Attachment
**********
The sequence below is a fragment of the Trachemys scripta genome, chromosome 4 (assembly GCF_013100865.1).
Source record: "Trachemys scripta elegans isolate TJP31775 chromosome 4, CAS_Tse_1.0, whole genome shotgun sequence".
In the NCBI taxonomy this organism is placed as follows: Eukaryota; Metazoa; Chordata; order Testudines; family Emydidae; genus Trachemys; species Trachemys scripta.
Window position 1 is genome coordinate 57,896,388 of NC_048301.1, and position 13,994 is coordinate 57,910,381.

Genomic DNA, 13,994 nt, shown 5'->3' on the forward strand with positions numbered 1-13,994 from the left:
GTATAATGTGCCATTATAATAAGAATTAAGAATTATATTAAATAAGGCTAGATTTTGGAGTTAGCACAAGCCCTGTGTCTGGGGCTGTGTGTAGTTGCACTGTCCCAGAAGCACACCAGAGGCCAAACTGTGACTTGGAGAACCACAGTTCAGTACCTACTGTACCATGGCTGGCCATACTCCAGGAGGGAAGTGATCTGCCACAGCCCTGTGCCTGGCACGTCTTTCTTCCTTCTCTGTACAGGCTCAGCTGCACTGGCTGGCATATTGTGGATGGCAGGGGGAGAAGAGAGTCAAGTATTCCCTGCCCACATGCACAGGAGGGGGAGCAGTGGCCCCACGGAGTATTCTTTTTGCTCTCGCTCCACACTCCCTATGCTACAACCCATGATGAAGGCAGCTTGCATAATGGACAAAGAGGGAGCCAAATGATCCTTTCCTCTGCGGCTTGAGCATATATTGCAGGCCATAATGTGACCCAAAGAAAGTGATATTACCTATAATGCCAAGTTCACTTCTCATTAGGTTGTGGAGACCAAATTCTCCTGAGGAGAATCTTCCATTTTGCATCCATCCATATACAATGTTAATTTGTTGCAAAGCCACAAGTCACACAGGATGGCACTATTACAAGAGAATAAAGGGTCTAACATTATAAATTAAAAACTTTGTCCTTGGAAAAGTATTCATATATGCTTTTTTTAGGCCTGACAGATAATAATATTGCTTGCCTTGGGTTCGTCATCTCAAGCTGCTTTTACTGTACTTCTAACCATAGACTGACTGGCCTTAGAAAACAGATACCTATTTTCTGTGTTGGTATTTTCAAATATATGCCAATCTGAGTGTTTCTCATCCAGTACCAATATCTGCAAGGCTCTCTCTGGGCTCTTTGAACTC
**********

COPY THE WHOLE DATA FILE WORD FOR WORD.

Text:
The sequence below is a fragment of the Trachemys scripta genome, chromosome 4 (assembly GCF_013100865.1).
Source record: "Trachemys scripta elegans isolate TJP31775 chromosome 4, CAS_Tse_1.0, whole genome shotgun sequence".
In the NCBI taxonomy this organism is placed as follows: Eukaryota; Metazoa; Chordata; order Testudines; family Emydidae; genus Trachemys; species Trachemys scripta.
Window position 1 is genome coordinate 57,896,388 of NC_048301.1, and position 13,994 is coordinate 57,910,381.

Genomic DNA, 13,994 nt, shown 5'->3' on the forward strand with positions numbered 1-13,994 from the left:
GTATAATGTGCCATTATAATAAGAATTAAGAATTATATTAAATAAGGCTAGATTTTGGAGTTAGCACAAGCCCTGTGTCTGGGGCTGTGTGTAGTTGCACTGTCCCAGAAGCACACCAGAGGCCAAACTGTGACTTGGAGAACCACAGTTCAGTACCTACTGTACCATGGCTGGCCATACTCCAGGAGGGAAGTGATCTGCCACAGCCCTGTGCCTGGCACGTCTTTCTTCCTTCTCTGTACAGGCTCAGCTGCACTGGCTGGCATATTGTGGATGGCAGGGGGAGAAGAGAGTCAAGTATTCCCTGCCCACATGCACAGGAGGGGGAGCAGTGGCCCCACGGAGTATTCTTTTTGCTCTCGCTCCACACTCCCTATGCTACAACCCATGATGAAGGCAGCTTGCATAATGGACAAAGAGGGAGCCAAATGATCCTTTCCTCTGCGGCTTGAGCATATATTGCAGGCCATAATGTGACCCAAAGAAAGTGATATTACCTATAATGCCAAGTTCACTTCTCATTAGGTTGTGGAGACCAAATTCTCCTGAGGAGAATCTTCCATTTTGCATCCATCCATATACAATGTTAATTTGTTGCAAAGCCACAAGTCACACAGGATGGCACTATTACAAGAGAATAAAGGGTCTAACATTATAAATTAAAAACTTTGTCCTTGGAAAAGTATTCATATATGCTTTTTTTAGGCCTGACAGATAATAATATTGCTTGCCTTGGGTTCGTCATCTCAAGCTGCTTTTACTGTACTTCTAACCATAGACTGACTGGCCTTAGAAAACAGATACCTATTTTCTGTGTTGGTATTTTCAAATATATGCCAATCTGAGTGTTTCTCATCCAGTACCAATATCTGCAAGGCTCTCTCTGGGCTCTTTGAACTC